How similar is Low German (Nederduits) to Dutch?

Wednesday, February 25, 2009

Tegenwoordige verspreidingsgebied van de Nederlandse en de Nederduitse dialecten

A chart on the Dutch Wikipedia here compares the vocabulary for a number of Germanic languages, beginning with English and then moving on to Frisian, Afrikaans, Dutch, Low German (Nederduits), German, Swedish, Danish, and finally Norwegian. Removing Afrikaans, Swedish and Danish gives the following:

English Frisian Dutch Low German German Norwegian
Apple Appel Appel Appel Apfel Eple
Board Board Bord Boord Brett Brett
Beech Boek Beuk Böke Buche Bøk
Book Boek Boek Book Buch Bok
Breast Boarst Borst Borst Brust Bryst
Brown Brún Bruin Bruun Braun Brun
Day Dei Dag Dag Tag Dag
Dead Dea Dood Dod Tot Død
Die Stjerre Sterven sterven Sterben
Enough Genôch Genoeg Nog Genug Nok
Finger Finger Vinger Finger Finger Finger
Give Jaan Geven Geven Geben Gi
Glass Glês Glas Glas Glas Glass
Gold Goud Goud Gold Gold Gull
Hand Hân Hand Hand Hand Hånd
Head Holle Hoofd/ Kop Kopp Haupt/ Kopf Hode
High Heech Hoog hog Hoch Høy
Home Hiem Heim / thuis Heem Heim Hjem
Hook Heak Haak Haak Haken
House Hûs Huis Huus Haus Hus
Many Mennich Menige Mennig Manch Mange
Moon Moanne Maan Maan Mond Måne
Night Nacht Nacht Natt/ Nacht Nacht Natt
No Nee Nee(n) Nee Nein Nei
Old Âld Oud aol alt Gammel (maar: eldre, eldst)
One Ien Een Een Eins En
Ounce Ûns Ons Ons Unze Øse
Snow Snie Sneeuw Snee Schnee Snø
Stone Stien Steen Steen Stein Stein
That Dat Dat, Die Dat (Dit) Das Det
Two/Twain Twa Twee Twee Zwei/ Zwo/ Zwan To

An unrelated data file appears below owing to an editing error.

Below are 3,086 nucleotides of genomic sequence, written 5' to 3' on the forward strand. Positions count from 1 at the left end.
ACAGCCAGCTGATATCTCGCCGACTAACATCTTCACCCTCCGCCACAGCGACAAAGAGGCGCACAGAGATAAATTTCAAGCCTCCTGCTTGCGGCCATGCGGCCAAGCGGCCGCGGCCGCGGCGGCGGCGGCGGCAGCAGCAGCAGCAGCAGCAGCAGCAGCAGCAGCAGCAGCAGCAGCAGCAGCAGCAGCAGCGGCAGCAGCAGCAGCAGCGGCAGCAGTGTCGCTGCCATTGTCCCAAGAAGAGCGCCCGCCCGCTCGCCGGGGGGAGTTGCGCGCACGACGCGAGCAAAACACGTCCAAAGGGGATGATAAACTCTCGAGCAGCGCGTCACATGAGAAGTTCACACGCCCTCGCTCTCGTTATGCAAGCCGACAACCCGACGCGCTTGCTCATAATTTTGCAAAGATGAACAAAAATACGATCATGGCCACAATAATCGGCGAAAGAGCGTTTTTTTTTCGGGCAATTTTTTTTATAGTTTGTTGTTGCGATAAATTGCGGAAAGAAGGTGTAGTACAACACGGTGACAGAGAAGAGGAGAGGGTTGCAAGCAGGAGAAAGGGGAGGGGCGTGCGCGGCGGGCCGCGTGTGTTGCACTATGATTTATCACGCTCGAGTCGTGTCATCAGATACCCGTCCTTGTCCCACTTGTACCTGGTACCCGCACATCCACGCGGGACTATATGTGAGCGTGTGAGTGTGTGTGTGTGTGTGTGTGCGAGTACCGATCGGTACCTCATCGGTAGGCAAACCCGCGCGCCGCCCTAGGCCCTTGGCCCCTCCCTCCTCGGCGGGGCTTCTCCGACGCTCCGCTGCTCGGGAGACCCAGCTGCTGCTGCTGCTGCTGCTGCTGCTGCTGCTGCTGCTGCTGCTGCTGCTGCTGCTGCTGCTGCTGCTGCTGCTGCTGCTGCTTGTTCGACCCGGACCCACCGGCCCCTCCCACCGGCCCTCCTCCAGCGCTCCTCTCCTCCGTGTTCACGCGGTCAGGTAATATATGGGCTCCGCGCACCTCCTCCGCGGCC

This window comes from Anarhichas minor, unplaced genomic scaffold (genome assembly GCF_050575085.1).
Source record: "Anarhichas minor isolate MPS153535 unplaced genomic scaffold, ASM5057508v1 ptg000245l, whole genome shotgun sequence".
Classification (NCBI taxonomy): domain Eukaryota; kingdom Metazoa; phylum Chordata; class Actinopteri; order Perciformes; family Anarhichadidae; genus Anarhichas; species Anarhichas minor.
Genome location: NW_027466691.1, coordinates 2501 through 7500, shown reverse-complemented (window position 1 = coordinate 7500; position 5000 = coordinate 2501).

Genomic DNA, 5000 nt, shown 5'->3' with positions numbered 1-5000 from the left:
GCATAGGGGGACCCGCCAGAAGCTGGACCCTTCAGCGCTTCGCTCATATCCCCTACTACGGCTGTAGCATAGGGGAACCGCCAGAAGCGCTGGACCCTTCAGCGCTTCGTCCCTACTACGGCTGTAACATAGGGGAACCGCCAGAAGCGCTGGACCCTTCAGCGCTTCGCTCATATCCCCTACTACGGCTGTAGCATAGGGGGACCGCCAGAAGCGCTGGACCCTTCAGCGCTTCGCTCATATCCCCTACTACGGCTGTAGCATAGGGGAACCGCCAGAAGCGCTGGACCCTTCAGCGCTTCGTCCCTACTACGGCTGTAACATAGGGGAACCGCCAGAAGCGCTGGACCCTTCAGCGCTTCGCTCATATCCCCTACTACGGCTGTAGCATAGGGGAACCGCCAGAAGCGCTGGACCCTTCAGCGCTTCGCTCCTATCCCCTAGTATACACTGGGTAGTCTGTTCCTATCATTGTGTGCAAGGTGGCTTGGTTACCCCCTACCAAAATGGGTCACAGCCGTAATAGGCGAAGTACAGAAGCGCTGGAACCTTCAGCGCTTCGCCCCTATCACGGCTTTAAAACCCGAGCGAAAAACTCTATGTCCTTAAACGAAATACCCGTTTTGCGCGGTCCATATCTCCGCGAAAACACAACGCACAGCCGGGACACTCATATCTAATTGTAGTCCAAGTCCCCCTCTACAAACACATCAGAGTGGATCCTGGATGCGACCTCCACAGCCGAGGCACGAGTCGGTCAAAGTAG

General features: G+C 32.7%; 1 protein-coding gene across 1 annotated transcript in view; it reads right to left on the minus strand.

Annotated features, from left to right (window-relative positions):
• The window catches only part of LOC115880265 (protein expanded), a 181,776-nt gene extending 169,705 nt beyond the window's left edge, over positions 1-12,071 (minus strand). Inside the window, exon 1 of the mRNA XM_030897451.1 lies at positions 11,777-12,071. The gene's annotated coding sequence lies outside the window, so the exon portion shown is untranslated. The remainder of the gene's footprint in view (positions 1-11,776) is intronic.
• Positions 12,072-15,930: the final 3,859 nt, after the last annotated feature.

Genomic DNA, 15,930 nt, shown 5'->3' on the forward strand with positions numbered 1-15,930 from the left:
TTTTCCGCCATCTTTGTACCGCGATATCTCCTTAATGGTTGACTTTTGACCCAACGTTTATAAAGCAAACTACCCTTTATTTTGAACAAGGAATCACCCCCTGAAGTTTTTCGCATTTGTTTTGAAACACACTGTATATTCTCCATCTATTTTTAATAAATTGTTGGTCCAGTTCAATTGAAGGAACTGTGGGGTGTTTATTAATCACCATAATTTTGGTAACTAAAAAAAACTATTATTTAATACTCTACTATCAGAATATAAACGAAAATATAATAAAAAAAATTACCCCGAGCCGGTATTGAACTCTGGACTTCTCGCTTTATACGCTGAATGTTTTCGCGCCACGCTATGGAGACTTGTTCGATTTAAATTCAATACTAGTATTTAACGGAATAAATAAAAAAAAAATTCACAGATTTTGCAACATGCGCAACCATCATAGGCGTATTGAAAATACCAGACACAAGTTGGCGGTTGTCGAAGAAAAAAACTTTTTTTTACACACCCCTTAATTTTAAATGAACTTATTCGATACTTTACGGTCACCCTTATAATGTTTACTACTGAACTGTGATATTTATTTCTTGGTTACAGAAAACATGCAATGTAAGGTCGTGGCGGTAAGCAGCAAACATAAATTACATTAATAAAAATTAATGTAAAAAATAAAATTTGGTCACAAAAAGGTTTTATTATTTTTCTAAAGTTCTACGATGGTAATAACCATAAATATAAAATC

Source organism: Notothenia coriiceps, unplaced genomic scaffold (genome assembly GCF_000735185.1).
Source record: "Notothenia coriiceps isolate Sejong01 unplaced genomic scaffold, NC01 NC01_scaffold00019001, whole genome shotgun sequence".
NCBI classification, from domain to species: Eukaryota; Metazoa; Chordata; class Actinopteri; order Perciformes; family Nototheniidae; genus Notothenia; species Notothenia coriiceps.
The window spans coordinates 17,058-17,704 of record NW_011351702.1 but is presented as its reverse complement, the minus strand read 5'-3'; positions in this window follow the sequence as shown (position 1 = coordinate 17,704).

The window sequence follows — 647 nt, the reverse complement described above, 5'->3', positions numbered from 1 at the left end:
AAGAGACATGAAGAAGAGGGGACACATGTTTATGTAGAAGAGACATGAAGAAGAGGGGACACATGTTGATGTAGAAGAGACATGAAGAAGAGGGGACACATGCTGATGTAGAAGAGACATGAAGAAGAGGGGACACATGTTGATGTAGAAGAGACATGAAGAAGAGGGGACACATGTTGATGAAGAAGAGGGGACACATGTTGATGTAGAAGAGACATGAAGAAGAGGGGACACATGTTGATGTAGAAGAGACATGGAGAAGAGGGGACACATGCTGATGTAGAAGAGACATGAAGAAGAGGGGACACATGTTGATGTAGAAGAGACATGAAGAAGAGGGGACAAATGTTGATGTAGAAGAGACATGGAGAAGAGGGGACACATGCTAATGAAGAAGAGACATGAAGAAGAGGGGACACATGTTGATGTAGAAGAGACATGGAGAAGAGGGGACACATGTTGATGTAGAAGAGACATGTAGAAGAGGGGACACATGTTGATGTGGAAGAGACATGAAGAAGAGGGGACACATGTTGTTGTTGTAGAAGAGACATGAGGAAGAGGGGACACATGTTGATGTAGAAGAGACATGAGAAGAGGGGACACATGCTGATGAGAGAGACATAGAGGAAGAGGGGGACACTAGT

Who Wa Wie Wee Wer Hvem
Worm Wjirm Wurm/ Worm Worm Wurm Orm

Aside from Norwegian (since it's a Northern Germanic language, not Western) you can see that German really sticks out from the others (Frisian, Dutch and Low German) with a lot of T in place of D, B in place of V and a lot of other differences. Makes you wonder what the linguistic situation would have been like if Germany had been unified around the languages in the northern part of the country and England hadn't spent so much time under Norman rule.

In a related story, here's something from Coaldale near Lethbridge (Alberta, Canada) today:
A unique children’s storybook has been published in Coaldale featuring true stories in two languages.

The Jeschijchtenbuak storybook was two years in the making from the initial idea to the gathering of stories from the Low German speaking community. Susana Dyck, project coordinator, was “excited and thrilled” when the book was officially launched last Thursday.
The writing and collecting of stories and illustrations for the book began about a year ago. Dyck said the dream of creating the book, which will give parents in the Low German community an opportunity to read stories to their children in their own language, began two years ago...The book sells for $10 and is available at the County of Lethbridge Literacy office.


Anonymous said...

Goeie Morgen Dave!

The answers I had gotten about this problem were contradictory. But three years ago, my German teacher at Strasbourg told us a few sentences in his Low German dialect. I was amazed since it effectively sounded very like Netherlandic.


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